“I have a lot of respect for the first lady,” Mike Pence says. | AP Photo

Asked Friday morning to respond to the powerful rebuke of Donald Trump delivered a day earlier in a speech by first lady Michelle Obama, Indiana Gov. Mike Pence said “I don’t understand the basis of her claim.”

Speaking at a Hillary Clinton campaign rally in New Hampshire, the first lady deviated from her usual stump speech, instead delivering emotional remarks in a call to action for women against Trump. Her voice breaking at times, she condemned Trump without ever mentioning his name, decrying vulgar remarks he made in 2005 about sexual assault.

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“This was not just a lewd conversation, this wasn’t just locker room banter,” the first lady said, a reference to Trump’s defense that his comments were just “locker room talk.” “This was a powerful individual speaking freely and openly about sexually predatory behavior.”

“CBS This Morning” co-anchor Norah O’Donnell presented Pence with that particularly powerful segment of Obama’s speech, asking Pence if the first lady’s characterization of the Manhattan billionaire’s past remarks made him uncomfortable.

“I have a lot of respect for the first lady and the job she has done for the American people over the last seven and a half years. But I don’t understand the basis of her claim,” Pence said.

“You don’t believe his language was sexually predatory?” O’Donnell followed up.

“Well, no. I already spoke about my concerns about the language he used in that 11-year-old video. But what he has made it clear is that was talk, regrettable talk on his part,” Pence replied. “But that there were no actions and that he has categorically denied these latest unsubstantiated allegations.”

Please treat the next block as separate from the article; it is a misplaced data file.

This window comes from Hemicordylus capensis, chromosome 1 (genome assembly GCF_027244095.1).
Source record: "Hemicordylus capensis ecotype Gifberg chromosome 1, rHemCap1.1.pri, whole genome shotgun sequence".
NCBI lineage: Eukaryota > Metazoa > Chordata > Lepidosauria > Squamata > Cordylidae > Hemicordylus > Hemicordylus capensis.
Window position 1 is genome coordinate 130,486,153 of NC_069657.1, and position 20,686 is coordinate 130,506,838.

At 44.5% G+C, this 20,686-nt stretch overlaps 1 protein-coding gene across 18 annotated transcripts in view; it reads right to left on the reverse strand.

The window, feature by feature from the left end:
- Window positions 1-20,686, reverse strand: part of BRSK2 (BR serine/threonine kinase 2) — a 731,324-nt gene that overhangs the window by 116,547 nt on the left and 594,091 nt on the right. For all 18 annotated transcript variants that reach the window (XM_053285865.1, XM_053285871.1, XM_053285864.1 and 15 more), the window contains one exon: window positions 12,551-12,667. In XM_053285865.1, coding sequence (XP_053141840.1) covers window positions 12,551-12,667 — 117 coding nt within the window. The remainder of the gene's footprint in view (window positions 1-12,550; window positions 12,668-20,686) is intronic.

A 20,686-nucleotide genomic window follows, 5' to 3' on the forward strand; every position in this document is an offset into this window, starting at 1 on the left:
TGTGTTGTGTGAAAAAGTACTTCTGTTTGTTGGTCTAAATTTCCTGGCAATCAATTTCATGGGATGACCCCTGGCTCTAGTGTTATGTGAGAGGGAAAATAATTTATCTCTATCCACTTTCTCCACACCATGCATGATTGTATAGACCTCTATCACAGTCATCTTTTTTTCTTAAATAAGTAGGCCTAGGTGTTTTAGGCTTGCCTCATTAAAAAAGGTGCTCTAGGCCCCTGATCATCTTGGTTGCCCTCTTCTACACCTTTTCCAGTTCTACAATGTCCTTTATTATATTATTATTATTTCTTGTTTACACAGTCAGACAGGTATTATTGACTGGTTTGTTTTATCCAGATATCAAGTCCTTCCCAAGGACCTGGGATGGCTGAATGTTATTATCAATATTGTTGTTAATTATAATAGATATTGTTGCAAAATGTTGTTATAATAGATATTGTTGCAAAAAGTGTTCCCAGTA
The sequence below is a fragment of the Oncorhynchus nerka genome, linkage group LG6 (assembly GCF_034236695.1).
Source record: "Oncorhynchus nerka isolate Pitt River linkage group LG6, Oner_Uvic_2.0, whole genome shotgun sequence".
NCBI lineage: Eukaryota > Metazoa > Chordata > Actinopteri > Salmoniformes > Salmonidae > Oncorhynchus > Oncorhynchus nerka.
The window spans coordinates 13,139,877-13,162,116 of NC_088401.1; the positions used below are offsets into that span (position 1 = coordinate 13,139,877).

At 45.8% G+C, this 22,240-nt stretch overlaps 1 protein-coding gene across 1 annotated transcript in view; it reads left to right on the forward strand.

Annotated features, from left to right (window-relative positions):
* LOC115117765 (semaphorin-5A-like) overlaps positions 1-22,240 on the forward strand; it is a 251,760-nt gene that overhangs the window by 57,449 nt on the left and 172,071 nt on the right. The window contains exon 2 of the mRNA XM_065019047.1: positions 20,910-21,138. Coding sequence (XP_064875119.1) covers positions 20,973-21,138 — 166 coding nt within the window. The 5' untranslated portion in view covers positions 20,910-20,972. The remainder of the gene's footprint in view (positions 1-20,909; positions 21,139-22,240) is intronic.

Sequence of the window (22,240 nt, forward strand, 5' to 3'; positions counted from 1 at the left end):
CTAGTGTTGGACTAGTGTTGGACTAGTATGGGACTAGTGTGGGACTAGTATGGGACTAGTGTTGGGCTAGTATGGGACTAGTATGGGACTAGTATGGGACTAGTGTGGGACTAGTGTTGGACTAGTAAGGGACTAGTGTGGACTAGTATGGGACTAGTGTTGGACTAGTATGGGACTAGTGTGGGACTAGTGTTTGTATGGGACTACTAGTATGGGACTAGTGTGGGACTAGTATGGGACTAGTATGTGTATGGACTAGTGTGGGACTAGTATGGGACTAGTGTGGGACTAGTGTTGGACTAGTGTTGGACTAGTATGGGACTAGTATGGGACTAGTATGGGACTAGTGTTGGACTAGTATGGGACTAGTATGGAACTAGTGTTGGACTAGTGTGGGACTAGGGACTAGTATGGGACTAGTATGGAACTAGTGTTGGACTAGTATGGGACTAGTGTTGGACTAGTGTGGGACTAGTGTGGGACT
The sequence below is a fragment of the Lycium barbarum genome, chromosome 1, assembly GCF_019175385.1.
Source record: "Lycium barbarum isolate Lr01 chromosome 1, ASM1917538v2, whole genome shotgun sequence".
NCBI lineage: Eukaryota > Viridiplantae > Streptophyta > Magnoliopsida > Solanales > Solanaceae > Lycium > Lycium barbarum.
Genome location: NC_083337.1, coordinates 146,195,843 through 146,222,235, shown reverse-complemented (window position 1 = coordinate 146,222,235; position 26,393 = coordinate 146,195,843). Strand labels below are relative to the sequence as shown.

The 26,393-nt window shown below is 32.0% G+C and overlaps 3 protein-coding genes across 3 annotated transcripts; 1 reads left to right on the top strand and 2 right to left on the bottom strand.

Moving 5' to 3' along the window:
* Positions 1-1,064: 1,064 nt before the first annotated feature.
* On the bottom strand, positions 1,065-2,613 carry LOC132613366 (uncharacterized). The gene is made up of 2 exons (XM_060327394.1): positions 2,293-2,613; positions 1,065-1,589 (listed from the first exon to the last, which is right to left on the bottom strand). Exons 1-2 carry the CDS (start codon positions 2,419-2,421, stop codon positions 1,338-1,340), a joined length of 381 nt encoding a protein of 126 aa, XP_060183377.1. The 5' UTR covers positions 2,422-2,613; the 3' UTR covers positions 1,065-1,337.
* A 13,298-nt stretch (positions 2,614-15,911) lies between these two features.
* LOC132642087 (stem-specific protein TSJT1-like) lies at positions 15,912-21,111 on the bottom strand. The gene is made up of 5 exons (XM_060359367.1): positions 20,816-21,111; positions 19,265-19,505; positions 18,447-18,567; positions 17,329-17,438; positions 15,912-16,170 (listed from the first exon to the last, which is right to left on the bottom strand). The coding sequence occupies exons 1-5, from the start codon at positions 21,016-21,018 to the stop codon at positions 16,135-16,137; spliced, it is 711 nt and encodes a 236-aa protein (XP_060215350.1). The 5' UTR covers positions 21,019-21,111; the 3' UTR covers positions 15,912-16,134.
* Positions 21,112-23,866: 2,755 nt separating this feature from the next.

While Trump has not been shy about attacking Clinton and President Barack Obama on the campaign trail, he has generally avoided criticism of the first lady despite her increasing visibility on the stump. Pence’s more gentle approach to pushing back against her seemed a new tactic against one of Clinton’s strongest surrogates.

On the topic of the allegations of sexual assault against Trump, Pence said he believed his running mate when he said that all of them were false. The Indiana governor would not say whether or not he had a moral red line which, if crossed by Trump, would lead Pence to drop off the GOP ticket.

Pence did say that evidence to refute the allegations against Trump would emerge later Friday, although he did not say which of the four accusations of sexual assault to emerge this week the new evidence would address.

“Frankly I think before the day is out the allegations will be questioned,” Pence said, prompting Rose to ask “what evidence is coming out?”

“Well, just stay tuned. I know that there is more information that is going to be coming out that will back his claim that this is all categorically false,” Pence said.

Pence’s appearance was one of at least three national TV interviews on his schedule Friday morning. It is the second time this week that Pence, a devout evangelical Christian, has been deployed on the morning TV news circuit to defend his running mate against allegations of sexual impropriety.

The Indiana governor also made the rounds on Monday to reassure Republicans that he would not leave the ticket in the wake of the 2005 recording, in which Trump described how his celebrity allowed him to sexually assault women without consequence.